As a modern human in a modern society, I could spend most of my days and nights with little thought to my own interdependence on human beings and other creatures, plants, rocks, and fossilized carbon. But ancient people, Paul included, could not live behind glass or stay immersed in a carefully planned and air-conditioned lifestyle. To the ancients, God’s immense world teems with life, all are interconnected, and all rely on God’s provisions. I recall one of my favorite psalms here:
O Lord, how manifold are your works!
In wisdom you have made them all;
the earth is full of your creatures.
Yonder is the sea, great and wide,
creeping things innumerable are there,
living things both small and great.
There go the ships,
and Leviathan that you formed to sport in it.
These all look to you
to give them their food in due season;
when you give to them, they gather it up;
when you open your hand, they are filled with good things.
In her book, Inhabiting Eden: Christians, the Bible, and the Ecological Crisis, Patricia Tull (who also authored the Horizons Bible study on Esther!), writes, “The psalms remind us that Scripture draws its greatest distinction not between humans and the rest of creation, nor even between living and nonliving beings—in fact, biblical Hebrew had no word for either ‘nature’ or ‘culture’—but between Creator and the rest of us, created ones who owe God service and praise.” Further she writes, “We were intended to draw sustenance from creation’s bounty. With each breath, we take in God’s provision of air; with each drink, the precious water supply; with each bite of bread, the manna for one more day of love and service. We can begin to uphold the world that upholds us by recognizing these gifts with gratitude, especially our place in an ordered world that is full and fundamentally good, and our vocation to preserve the goodness and health of this living, teeming, exuberant world.” Patricia’s next three sentences sum up my newfound call, thanks to my canine friend Roxy, to (literally) stop and smell the roses: “We have all received gifts for which sincere gratitude is difficult, gifts we awkwardly tuck away in drawers, gifts that inspire the verb ‘regifting.’ Perhaps only occasionally, we have received the one thing that took our breath away. The universe itself provides such gifts to those who pay attention.” (Patricia K. Tull, Inhabiting Eden: Christians, the Bible, and the Ecological Crisis, Westminster John Knox Press, 2013, page 31).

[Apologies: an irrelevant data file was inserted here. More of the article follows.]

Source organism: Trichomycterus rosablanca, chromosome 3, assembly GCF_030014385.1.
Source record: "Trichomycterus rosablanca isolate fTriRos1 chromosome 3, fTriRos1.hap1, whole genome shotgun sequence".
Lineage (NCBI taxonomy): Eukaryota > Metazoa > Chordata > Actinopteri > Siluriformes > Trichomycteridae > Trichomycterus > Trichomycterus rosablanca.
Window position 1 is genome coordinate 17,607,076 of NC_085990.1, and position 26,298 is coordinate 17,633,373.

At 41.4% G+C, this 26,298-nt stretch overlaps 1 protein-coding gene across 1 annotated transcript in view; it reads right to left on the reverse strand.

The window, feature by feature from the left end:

The way I see it, when we open our senses to God’s creation our hearts must crack open with love and care as well. Cassandra Carkuff Williams, in her study, A Matter of Stewardship: Eco-Justice in Biblical Perspective, quotes our very own John Calvin: “Let him who possesses a field, so partake of its yearly fruits, that he may not suffer the ground to be injured by his negligence; but let him endeavor to hand it down to posterity as he received it, or even better cultivated. Let him so feed on its fruits that he neither dissipates it by luxury, nor permits it to be marred by neglect. Moreover, let everyone regard himself as the steward of God in all things which he possesses. Then he will neither conduct himself dissolutely, nor corrupt by abuse those things which God requires to be preserved . . . .The creation is quite like a spacious and splendid house, provided and filled with the most exquisite and the most abundant furnishings. Everything in it tells us of God.” (Cassandra Carkuff Williams, A Matter of Stewardship: Eco-Justice in Biblical Perspective, American Baptist Home Mission Societies, page 9. Available as a free download at www.abhms.org/discipleship/resources.cfm)
I like that. “Everything in it tells us of God.”
Thank you for allowing me another opportunity to be with you in this way.